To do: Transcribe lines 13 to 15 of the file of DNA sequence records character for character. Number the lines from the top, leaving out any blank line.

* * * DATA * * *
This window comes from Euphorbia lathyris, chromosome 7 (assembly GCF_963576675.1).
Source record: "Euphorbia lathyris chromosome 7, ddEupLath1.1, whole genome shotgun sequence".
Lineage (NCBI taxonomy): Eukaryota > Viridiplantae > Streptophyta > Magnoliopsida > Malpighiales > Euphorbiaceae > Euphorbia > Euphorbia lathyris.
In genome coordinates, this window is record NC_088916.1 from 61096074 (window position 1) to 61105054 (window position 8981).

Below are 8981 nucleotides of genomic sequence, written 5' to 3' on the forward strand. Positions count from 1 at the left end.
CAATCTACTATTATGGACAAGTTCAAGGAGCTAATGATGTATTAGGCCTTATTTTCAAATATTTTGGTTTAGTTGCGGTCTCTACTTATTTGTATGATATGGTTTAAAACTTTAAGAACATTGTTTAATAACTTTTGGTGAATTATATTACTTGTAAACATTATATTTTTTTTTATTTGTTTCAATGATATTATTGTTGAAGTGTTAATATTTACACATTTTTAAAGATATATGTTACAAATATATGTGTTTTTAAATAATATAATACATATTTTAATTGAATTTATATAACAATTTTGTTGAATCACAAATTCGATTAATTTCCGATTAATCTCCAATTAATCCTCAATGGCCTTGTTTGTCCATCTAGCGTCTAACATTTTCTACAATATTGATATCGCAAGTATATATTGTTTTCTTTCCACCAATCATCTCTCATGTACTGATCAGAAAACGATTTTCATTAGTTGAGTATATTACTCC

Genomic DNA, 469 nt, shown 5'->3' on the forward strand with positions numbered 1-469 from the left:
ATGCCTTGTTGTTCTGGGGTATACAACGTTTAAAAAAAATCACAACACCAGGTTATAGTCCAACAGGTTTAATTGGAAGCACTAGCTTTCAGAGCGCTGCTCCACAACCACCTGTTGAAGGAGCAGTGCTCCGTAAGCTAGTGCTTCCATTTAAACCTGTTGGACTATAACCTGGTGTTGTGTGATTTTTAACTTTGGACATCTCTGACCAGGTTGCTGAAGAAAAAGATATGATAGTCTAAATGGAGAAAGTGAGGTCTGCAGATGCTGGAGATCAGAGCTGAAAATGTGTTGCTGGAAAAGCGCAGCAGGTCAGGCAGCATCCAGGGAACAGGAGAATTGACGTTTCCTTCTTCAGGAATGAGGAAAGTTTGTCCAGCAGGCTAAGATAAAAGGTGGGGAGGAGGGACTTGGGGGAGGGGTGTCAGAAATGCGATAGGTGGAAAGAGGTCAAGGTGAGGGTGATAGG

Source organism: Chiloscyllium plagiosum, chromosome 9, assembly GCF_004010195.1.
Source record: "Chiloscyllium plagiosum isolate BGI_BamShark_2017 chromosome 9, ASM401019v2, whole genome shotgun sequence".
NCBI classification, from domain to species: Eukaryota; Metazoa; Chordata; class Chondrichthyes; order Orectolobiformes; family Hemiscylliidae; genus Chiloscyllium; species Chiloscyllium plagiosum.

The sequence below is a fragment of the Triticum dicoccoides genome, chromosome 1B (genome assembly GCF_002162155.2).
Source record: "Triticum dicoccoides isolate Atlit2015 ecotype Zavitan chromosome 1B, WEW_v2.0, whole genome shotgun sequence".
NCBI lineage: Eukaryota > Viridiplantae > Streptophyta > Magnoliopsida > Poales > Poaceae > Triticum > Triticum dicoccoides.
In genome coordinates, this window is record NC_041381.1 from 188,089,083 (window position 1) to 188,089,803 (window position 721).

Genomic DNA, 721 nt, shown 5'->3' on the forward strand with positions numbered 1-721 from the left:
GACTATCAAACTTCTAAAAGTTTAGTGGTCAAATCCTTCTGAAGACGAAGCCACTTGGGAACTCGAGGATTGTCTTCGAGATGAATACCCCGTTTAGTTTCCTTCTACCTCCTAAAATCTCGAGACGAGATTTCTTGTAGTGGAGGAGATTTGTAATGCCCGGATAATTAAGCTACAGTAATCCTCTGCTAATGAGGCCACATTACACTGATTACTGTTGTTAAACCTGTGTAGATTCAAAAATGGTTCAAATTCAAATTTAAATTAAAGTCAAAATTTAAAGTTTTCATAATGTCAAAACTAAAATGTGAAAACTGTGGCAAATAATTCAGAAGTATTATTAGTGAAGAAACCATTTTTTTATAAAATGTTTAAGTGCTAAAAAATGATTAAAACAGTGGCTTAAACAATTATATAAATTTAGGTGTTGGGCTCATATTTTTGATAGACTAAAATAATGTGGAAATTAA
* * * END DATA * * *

Source record: "Triticum dicoccoides isolate Atlit2015 ecotype Zavitan chromosome 1B, WEW_v2.0, whole genome shotgun sequence".
NCBI lineage: Eukaryota > Viridiplantae > Streptophyta > Magnoliopsida > Poales > Poaceae > Triticum > Triticum dicoccoides.
In genome coordinates, this window is record NC_041381.1 from 188,089,083 (window position 1) to 188,089,803 (window position 721).